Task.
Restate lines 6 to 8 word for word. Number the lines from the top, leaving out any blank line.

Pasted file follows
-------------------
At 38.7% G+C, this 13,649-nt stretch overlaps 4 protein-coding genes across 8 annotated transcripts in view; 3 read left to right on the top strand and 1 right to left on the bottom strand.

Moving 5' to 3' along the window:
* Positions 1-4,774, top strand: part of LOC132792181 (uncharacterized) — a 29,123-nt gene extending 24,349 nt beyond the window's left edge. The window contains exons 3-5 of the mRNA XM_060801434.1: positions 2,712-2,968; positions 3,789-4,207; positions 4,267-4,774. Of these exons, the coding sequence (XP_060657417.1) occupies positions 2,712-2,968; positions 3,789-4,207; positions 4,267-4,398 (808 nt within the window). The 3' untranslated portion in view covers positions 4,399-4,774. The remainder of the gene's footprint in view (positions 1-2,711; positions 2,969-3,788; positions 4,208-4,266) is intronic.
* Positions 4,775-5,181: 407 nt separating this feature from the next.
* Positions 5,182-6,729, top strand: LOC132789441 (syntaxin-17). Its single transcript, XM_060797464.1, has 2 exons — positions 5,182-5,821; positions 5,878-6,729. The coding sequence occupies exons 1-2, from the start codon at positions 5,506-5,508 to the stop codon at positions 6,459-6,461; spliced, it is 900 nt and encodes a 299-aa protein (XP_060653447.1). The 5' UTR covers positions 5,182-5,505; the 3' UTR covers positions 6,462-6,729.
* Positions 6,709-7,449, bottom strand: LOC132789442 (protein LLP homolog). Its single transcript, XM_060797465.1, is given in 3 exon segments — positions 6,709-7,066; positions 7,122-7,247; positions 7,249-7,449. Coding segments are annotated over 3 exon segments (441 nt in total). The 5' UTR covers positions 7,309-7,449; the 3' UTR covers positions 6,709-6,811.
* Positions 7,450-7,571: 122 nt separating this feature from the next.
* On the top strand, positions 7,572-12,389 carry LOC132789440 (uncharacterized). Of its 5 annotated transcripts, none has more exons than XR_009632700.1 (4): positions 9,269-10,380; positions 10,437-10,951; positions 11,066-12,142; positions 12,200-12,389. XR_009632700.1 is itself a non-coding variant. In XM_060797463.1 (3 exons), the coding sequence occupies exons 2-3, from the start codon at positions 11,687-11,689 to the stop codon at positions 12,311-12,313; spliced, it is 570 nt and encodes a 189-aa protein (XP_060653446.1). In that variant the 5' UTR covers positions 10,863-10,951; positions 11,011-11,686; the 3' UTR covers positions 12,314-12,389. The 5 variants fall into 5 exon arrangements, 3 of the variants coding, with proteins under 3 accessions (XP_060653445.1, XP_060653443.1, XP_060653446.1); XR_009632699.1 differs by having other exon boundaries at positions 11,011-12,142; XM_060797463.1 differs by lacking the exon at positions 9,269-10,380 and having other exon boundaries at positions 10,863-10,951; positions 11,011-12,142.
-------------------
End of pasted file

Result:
* Positions 6,709-7,449, bottom strand: LOC132789442 (protein LLP homolog). Its single transcript, XM_060797465.1, is given in 3 exon segments — positions 6,709-7,066; positions 7,122-7,247; positions 7,249-7,449. Coding segments are annotated over 3 exon segments (441 nt in total). The 5' UTR covers positions 7,309-7,449; the 3' UTR covers positions 6,709-6,811.
* Positions 7,450-7,571: 122 nt separating this feature from the next.
* On the top strand, positions 7,572-12,389 carry LOC132789440 (uncharacterized). Of its 5 annotated transcripts, none has more exons than XR_009632700.1 (4): positions 9,269-10,380; positions 10,437-10,951; positions 11,066-12,142; positions 12,200-12,389. XR_009632700.1 is itself a non-coding variant. In XM_060797463.1 (3 exons), the coding sequence occupies exons 2-3, from the start codon at positions 11,687-11,689 to the stop codon at positions 12,311-12,313; spliced, it is 570 nt and encodes a 189-aa protein (XP_060653446.1). In that variant the 5' UTR covers positions 10,863-10,951; positions 11,011-11,686; the 3' UTR covers positions 12,314-12,389. The 5 variants fall into 5 exon arrangements, 3 of the variants coding, with proteins under 3 accessions (XP_060653445.1, XP_060653443.1, XP_060653446.1); XR_009632699.1 differs by having other exon boundaries at positions 11,011-12,142; XM_060797463.1 differs by lacking the exon at positions 9,269-10,380 and having other exon boundaries at positions 10,863-10,951; positions 11,011-12,142.